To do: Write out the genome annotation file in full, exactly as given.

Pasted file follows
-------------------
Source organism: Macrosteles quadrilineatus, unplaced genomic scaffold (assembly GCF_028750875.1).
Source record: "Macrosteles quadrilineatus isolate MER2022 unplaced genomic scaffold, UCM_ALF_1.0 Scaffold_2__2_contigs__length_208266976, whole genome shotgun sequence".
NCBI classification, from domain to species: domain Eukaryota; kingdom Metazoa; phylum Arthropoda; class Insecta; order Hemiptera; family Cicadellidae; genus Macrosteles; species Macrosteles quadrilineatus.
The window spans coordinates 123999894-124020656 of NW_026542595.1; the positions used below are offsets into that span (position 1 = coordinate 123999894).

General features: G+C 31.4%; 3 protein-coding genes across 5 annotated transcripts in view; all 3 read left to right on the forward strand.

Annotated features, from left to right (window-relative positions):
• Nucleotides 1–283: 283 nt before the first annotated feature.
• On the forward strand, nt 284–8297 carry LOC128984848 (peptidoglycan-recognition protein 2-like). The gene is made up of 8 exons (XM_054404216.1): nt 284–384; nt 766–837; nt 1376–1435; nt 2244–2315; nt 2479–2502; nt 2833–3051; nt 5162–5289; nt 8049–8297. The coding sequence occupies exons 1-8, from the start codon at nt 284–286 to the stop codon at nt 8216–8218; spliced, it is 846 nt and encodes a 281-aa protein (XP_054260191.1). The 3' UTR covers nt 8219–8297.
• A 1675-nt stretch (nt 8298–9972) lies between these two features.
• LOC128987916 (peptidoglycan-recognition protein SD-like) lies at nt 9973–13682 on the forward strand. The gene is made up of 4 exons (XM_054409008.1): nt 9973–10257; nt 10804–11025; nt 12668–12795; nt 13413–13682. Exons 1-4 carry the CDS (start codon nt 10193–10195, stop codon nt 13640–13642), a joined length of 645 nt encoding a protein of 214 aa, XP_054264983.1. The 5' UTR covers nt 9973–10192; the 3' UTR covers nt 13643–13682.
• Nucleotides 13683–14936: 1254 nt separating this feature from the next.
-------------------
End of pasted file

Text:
Source organism: Macrosteles quadrilineatus, unplaced genomic scaffold (assembly GCF_028750875.1).
Source record: "Macrosteles quadrilineatus isolate MER2022 unplaced genomic scaffold, UCM_ALF_1.0 Scaffold_2__2_contigs__length_208266976, whole genome shotgun sequence".
NCBI classification, from domain to species: domain Eukaryota; kingdom Metazoa; phylum Arthropoda; class Insecta; order Hemiptera; family Cicadellidae; genus Macrosteles; species Macrosteles quadrilineatus.
The window spans coordinates 123999894-124020656 of NW_026542595.1; the positions used below are offsets into that span (position 1 = coordinate 123999894).

General features: G+C 31.4%; 3 protein-coding genes across 5 annotated transcripts in view; all 3 read left to right on the forward strand.

Annotated features, from left to right (window-relative positions):
• Nucleotides 1–283: 283 nt before the first annotated feature.
• On the forward strand, nt 284–8297 carry LOC128984848 (peptidoglycan-recognition protein 2-like). The gene is made up of 8 exons (XM_054404216.1): nt 284–384; nt 766–837; nt 1376–1435; nt 2244–2315; nt 2479–2502; nt 2833–3051; nt 5162–5289; nt 8049–8297. The coding sequence occupies exons 1-8, from the start codon at nt 284–286 to the stop codon at nt 8216–8218; spliced, it is 846 nt and encodes a 281-aa protein (XP_054260191.1). The 3' UTR covers nt 8219–8297.
• A 1675-nt stretch (nt 8298–9972) lies between these two features.
• LOC128987916 (peptidoglycan-recognition protein SD-like) lies at nt 9973–13682 on the forward strand. The gene is made up of 4 exons (XM_054409008.1): nt 9973–10257; nt 10804–11025; nt 12668–12795; nt 13413–13682. Exons 1-4 carry the CDS (start codon nt 10193–10195, stop codon nt 13640–13642), a joined length of 645 nt encoding a protein of 214 aa, XP_054264983.1. The 5' UTR covers nt 9973–10192; the 3' UTR covers nt 13643–13682.
• Nucleotides 13683–14936: 1254 nt separating this feature from the next.